What I’m Into (March 2017)

When my fellow author friend Bekah left me a message last week congratulating me, I had no idea what she was talking about… so I quickly hopped online and found out that my book A Different Beautiful is a finalist for the Christian Retailing’s Best Awards this year! Such excitement.

It’s been a season with some hard news – not only our friend Stephanie’s death but other friends and loved ones who are really hurting and facing a lot of loss – and this was such welcomed good news to receive!

Here’s a round-up of what I’ve been into this month – what I’m reading, links I love and favorite family moments…

I plowed through a bunch of great books in January, and have slowed down a little but am still reading more than I ever have before. I’m grateful for more opportunities when I can choose to read and an excellent “to-read” list that gets me excited to keep picking up books.

Most recently, I finished Toxic Charity (such fascinating insights, highly recommend!) and Good as Gone (this one was just OK for me; I liked The Girl on the Train better). This week, I started reading Ghost Boy by Martin Pistorious, Why Not Me? by Mindy Kaling, and children’s lit The War That Saved My Life.

On my nightstand right now

Connor recently finished the The 13-Story Treehouse and immediately borrowed The 26-Story Treehouse from the library… and two days later, when I asked him if he wanted to read a chapter with me, he said “I’m already done!” So, apparently, these are good reads 🙂

We also discovered a series at the library by Harry N. Abrams that focuses on girls and science, and my kids love it. We’ve read Ada Twist, Scientist and Rosie Revere, Engineer so far. The books are really cute and encourage imagination, exploration and innovation.
I had such a blast last week chatting on The Conversation Cafe podcast with Bekah Shaffer. Pour some coffee and come join us for a listen!

I read this article on International Women’s Day and thought it spoke such truth about the way that churches can show value and support women.

I love that of all the names that Jesus could have come up for Himself, He used the word Emmanuel. God with us. There’s something beautiful when you’re with people.” I absolutely love this article from Bob Goff that he wrote for Ann Voskamp’s blog!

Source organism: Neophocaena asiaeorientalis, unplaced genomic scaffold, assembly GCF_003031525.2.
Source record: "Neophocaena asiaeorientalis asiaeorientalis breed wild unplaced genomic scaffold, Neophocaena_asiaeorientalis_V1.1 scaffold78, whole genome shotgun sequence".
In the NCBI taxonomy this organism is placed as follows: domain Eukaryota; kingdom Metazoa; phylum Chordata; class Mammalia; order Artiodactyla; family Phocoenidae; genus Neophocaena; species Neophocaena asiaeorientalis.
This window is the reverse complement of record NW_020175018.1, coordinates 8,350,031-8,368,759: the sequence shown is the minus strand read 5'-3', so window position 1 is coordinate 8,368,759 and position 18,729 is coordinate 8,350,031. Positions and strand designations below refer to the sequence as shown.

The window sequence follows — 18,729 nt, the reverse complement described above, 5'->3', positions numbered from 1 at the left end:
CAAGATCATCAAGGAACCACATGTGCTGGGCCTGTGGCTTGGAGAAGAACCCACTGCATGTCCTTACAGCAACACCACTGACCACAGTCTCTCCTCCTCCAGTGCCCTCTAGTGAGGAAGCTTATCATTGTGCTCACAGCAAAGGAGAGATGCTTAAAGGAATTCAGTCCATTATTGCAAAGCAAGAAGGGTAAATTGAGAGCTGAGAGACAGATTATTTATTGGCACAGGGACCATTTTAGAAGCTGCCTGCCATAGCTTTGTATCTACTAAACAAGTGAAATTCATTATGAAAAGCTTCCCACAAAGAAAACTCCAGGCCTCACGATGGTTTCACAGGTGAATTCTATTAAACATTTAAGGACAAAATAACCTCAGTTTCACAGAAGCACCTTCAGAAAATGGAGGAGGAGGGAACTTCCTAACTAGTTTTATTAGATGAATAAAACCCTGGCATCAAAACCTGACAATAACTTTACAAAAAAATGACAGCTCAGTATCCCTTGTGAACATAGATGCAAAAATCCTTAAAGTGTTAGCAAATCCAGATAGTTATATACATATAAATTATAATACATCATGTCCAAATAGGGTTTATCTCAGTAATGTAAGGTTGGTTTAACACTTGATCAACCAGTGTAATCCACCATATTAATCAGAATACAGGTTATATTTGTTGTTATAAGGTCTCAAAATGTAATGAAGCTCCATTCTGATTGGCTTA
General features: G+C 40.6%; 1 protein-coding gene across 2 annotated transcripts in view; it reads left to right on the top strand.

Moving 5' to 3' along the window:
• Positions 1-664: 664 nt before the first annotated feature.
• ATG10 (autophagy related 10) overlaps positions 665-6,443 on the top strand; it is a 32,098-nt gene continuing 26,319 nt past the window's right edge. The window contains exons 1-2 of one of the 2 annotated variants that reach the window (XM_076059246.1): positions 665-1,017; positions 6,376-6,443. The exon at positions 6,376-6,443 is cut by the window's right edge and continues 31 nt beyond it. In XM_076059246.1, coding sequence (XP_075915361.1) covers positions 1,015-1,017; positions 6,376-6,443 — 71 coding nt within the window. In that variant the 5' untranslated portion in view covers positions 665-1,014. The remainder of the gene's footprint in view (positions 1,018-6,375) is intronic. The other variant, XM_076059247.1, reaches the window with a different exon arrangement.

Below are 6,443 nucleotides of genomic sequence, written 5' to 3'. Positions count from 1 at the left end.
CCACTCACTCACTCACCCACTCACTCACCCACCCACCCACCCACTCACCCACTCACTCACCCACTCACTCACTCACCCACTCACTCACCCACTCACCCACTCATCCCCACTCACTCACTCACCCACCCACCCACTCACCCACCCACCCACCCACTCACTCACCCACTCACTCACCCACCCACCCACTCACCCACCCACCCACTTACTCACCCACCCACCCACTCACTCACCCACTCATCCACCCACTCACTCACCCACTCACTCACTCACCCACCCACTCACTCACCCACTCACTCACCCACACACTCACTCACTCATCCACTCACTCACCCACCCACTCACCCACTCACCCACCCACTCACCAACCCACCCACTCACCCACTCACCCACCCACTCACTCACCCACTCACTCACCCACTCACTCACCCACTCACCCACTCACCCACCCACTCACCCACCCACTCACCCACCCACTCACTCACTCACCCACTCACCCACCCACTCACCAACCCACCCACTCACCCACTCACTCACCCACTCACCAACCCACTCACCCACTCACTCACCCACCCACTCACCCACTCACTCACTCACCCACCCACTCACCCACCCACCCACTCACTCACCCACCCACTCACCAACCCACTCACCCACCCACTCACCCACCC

After weeks of winter cookouts, bike rides and short sleeves, we got a change…Mother Nature can’t quite make up her mind here in the Midwestern United States!Sharing our family’s story at the Why Not You Today conference – what a privilege to speak to groups of women and learn from their experiences as well.
This silly girl and I got to indulge in pancakes for IHOP’s National Pancake Day in support of Children’s Miracle Network Hospitals!

Speaking of Children’s Miracle Network… these two cute faces were having fun shooting photos for CMN promotion for our local children’s hospital!A little indoor winter swim with his Cub Scout troop…
ALL THE BOOKS. Love our library time!

Have a wonderful week!

My book, A Different Beautiful, is now available for order!

Interested in reading more with your kids about differences and being yourself? You can download a guide to the best children’s books on differences and disabilities when you subscribe to my monthly email newsletter!  Follow me on  Facebook and Instagram.

When my daughter asked why people always question her appearance

She gazed out the window as we pulled out of the grocery story parking lot, a look of thoughtfulness across her face.

“Mama,” she said in a tone not hurt, but pondering. Perhaps a little confused. “Why does everyone always ask why my face is red?”

My body reacts – chest tightening, stomach turning – each time I am presented with this kind of situation… an experience where Brenna’s skin differences are called to the forefront, when I know all she wants is to engage as a typical child, not as someone who is viewed as so “different” that all conversation and reaction revolves around her skin.